Application of Adsorbents for Water Pollution Control

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Among various water and wastewater treatment technologies, the adsorption process is considered better because of lower cost, simple design and easy operation. Activated carbon (a universal ...
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Electric ARC Furnace Steel Slag: A Low Cost Industrial Adsorbent for Stormwater Treatment

Pp. 455-484 (30)

Nnaemeka C. Okochi and Dena W. McMartin

Abstract

This chapter discusses the use of Electric Arc Furnace (EAF) slag as a safe, effective and inexpensive end-of-pipe add-on solution for improving the treatment of urban stormwater runoff. Stormwater comprises a complex mixture of constituents, which at elevated concentrations can be very harmful to receiving surface waters. Its treatment therefore requires an optimal mix of technologies or treatment train that achieves acceptable end-point water quality prior to its discharge into an aquatic environment. Existing popular stormwater treatment measures such as grassed swales, detention ponds and constructed wetlands, while effective in removing certain components such as suspended solids, have not fared very well in dealing with dissolved nutrients and heavy metals. In the right concentrations, these become pollutants and find their way to water bodies downstream where they have been known to create a host of health and economic challenges for the communities that rely on these water supplies for their upkeep and well-being. Dissolved phosphorus is of particular interest as it has been known to cause an over-enrichment of nutrients in freshwater habitats around the world, and the subsequent degradation of those water systems. Thus the need for safe, effective and affordable add-on solutions to address this stormwater treatment gap is an important research focus. Industrial by-products, such as EAF slag from the steel recycling industry, provide an interesting option for this treatment challenge in the communities where they are produced. They are largely inexpensive, locally available and present in very large quantities. Their use also lessens the environmental costs of waste disposal for the manufacturing company, and creates additional revenue. This chapter looks at dissolved phosphorus and different studies that conclude the general effectiveness of these industrial materials to remove dissolved phosphorus from solution. Particular interest is paid to EAF slag due to its vast availability in the region under discussion (North America). However, these findings may be extended to other locations around the world where EAF slag, or materials of similar composition and characteristics, are available in significant quantities. The discussions on EAF slag presented in this chapter conclude that it is a low-cost adsorbent with vast potential to effectively sequester dissolved phosphorus from stormwater. This means that EAF slag can act as a viable end-of-pipe add-on technology to existing stormwater treatment systems for improved effluent quality.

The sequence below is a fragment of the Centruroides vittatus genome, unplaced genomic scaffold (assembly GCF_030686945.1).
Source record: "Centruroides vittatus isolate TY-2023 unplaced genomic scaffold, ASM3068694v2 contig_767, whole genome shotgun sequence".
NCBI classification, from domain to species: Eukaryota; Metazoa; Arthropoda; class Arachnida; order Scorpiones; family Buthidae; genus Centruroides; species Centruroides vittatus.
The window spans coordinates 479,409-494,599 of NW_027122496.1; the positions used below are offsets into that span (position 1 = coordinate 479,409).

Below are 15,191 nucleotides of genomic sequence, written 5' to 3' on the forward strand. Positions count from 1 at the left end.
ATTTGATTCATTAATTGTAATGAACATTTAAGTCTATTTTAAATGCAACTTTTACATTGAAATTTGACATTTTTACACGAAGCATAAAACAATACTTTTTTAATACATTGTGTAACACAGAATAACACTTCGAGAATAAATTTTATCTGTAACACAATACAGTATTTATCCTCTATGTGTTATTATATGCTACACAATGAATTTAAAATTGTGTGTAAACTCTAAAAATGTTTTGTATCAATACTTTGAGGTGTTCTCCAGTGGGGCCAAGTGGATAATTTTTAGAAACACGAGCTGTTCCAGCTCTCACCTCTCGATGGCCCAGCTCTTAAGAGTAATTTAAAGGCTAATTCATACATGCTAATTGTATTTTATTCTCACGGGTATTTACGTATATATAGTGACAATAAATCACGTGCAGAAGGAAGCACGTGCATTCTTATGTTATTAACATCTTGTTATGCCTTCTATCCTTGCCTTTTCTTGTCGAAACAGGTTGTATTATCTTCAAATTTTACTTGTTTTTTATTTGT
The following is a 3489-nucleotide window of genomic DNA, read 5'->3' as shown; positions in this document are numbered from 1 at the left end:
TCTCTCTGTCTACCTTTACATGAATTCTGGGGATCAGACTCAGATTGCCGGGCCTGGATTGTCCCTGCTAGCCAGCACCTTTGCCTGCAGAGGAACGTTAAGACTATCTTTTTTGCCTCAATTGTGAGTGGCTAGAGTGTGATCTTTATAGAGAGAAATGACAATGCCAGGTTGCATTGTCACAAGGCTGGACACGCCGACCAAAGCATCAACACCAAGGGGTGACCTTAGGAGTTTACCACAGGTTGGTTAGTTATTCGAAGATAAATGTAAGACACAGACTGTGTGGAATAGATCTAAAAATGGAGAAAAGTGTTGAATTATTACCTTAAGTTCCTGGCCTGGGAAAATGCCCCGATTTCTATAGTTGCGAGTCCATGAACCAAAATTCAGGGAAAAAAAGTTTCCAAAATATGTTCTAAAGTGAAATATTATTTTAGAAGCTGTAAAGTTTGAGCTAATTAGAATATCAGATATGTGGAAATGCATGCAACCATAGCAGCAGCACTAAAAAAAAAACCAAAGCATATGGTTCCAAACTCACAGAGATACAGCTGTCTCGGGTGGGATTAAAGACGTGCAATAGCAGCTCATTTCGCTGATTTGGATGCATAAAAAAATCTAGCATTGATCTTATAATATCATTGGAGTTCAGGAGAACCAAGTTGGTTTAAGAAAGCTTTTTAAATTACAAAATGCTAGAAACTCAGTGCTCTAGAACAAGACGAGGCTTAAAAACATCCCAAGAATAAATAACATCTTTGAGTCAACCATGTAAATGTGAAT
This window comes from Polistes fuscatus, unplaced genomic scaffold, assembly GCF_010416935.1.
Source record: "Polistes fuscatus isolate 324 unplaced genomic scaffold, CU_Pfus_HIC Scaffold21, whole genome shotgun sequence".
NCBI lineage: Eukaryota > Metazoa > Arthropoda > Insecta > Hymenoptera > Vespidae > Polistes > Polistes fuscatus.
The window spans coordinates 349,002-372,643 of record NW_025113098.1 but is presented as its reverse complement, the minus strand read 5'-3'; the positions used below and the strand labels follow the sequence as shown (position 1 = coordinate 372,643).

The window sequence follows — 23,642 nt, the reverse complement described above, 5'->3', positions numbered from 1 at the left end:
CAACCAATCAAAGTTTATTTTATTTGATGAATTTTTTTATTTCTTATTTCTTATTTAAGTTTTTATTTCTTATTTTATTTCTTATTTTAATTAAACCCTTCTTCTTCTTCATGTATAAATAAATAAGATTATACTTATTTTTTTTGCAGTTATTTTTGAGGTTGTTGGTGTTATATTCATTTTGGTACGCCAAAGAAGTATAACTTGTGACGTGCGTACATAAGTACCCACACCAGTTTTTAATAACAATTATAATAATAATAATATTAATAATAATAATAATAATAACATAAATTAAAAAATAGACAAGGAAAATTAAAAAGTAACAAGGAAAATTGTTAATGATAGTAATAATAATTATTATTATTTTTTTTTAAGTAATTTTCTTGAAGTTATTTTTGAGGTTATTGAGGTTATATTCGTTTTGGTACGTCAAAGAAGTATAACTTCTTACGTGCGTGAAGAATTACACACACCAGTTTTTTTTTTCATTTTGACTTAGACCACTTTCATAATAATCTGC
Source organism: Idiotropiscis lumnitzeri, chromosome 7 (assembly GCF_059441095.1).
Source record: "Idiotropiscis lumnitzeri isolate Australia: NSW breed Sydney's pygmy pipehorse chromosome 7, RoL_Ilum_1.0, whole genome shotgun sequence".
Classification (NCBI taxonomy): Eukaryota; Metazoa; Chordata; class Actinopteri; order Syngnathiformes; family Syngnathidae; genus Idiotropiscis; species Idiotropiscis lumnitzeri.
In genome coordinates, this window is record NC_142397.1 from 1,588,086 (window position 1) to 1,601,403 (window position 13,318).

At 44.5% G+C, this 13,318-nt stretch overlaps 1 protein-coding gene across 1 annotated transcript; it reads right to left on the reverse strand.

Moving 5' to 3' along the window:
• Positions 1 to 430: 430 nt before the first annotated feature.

Keywords:

Electric arc furnace (EAF) slag, stormwater, pollutants, suspended solids, polycyclic aromatic hydrocarbons (PAHs), organic pollutants, Phosphate removal, adsorption, natural materials, Light weight aggregates (LWA), Industrial by-products.

Affiliation:

Environmental Systems Engineering, Faculty of Engineering and Applied Science, University of Regina, Regina, Saskatchewan, Canada S4S 0A2